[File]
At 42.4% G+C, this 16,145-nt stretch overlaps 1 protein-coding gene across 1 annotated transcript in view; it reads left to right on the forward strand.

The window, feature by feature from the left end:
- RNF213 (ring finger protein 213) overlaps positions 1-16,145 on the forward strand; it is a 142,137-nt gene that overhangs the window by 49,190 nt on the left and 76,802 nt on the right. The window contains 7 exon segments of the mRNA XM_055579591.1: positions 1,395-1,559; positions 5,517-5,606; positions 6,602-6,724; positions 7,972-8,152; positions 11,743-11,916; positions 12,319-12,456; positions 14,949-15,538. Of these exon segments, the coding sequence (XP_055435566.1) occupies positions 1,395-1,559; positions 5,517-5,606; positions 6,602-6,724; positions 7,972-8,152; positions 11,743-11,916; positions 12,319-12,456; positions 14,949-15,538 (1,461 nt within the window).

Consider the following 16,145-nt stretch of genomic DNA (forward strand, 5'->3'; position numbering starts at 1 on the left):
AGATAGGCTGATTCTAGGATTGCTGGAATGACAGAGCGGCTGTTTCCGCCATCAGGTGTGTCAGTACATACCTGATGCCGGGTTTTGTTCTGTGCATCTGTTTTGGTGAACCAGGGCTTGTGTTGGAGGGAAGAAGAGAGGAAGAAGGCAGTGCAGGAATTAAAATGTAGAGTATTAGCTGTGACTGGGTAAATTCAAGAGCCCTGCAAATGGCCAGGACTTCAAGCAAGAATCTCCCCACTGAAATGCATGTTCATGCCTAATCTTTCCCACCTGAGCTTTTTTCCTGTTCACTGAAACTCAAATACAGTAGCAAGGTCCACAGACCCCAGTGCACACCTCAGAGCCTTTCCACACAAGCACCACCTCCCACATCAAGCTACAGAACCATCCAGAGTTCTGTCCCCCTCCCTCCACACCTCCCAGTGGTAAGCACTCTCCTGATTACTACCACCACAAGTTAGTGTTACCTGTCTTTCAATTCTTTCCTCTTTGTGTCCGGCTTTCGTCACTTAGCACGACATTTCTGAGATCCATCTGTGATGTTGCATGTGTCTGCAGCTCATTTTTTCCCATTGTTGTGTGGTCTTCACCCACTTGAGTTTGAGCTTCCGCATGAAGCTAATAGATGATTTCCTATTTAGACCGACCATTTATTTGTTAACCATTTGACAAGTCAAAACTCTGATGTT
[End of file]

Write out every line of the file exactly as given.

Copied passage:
At 42.4% G+C, this 16,145-nt stretch overlaps 1 protein-coding gene across 1 annotated transcript in view; it reads left to right on the forward strand.

The window, feature by feature from the left end:
- RNF213 (ring finger protein 213) overlaps positions 1-16,145 on the forward strand; it is a 142,137-nt gene that overhangs the window by 49,190 nt on the left and 76,802 nt on the right. The window contains 7 exon segments of the mRNA XM_055579591.1: positions 1,395-1,559; positions 5,517-5,606; positions 6,602-6,724; positions 7,972-8,152; positions 11,743-11,916; positions 12,319-12,456; positions 14,949-15,538. Of these exon segments, the coding sequence (XP_055435566.1) occupies positions 1,395-1,559; positions 5,517-5,606; positions 6,602-6,724; positions 7,972-8,152; positions 11,743-11,916; positions 12,319-12,456; positions 14,949-15,538 (1,461 nt within the window).

Consider the following 16,145-nt stretch of genomic DNA (forward strand, 5'->3'; position numbering starts at 1 on the left):
AGATAGGCTGATTCTAGGATTGCTGGAATGACAGAGCGGCTGTTTCCGCCATCAGGTGTGTCAGTACATACCTGATGCCGGGTTTTGTTCTGTGCATCTGTTTTGGTGAACCAGGGCTTGTGTTGGAGGGAAGAAGAGAGGAAGAAGGCAGTGCAGGAATTAAAATGTAGAGTATTAGCTGTGACTGGGTAAATTCAAGAGCCCTGCAAATGGCCAGGACTTCAAGCAAGAATCTCCCCACTGAAATGCATGTTCATGCCTAATCTTTCCCACCTGAGCTTTTTTCCTGTTCACTGAAACTCAAATACAGTAGCAAGGTCCACAGACCCCAGTGCACACCTCAGAGCCTTTCCACACAAGCACCACCTCCCACATCAAGCTACAGAACCATCCAGAGTTCTGTCCCCCTCCCTCCACACCTCCCAGTGGTAAGCACTCTCCTGATTACTACCACCACAAGTTAGTGTTACCTGTCTTTCAATTCTTTCCTCTTTGTGTCCGGCTTTCGTCACTTAGCACGACATTTCTGAGATCCATCTGTGATGTTGCATGTGTCTGCAGCTCATTTTTTCCCATTGTTGTGTGGTCTTCACCCACTTGAGTTTGAGCTTCCGCATGAAGCTAATAGATGATTTCCTATTTAGACCGACCATTTATTTGTTAACCATTTGACAAGTCAAAACTCTGATGTT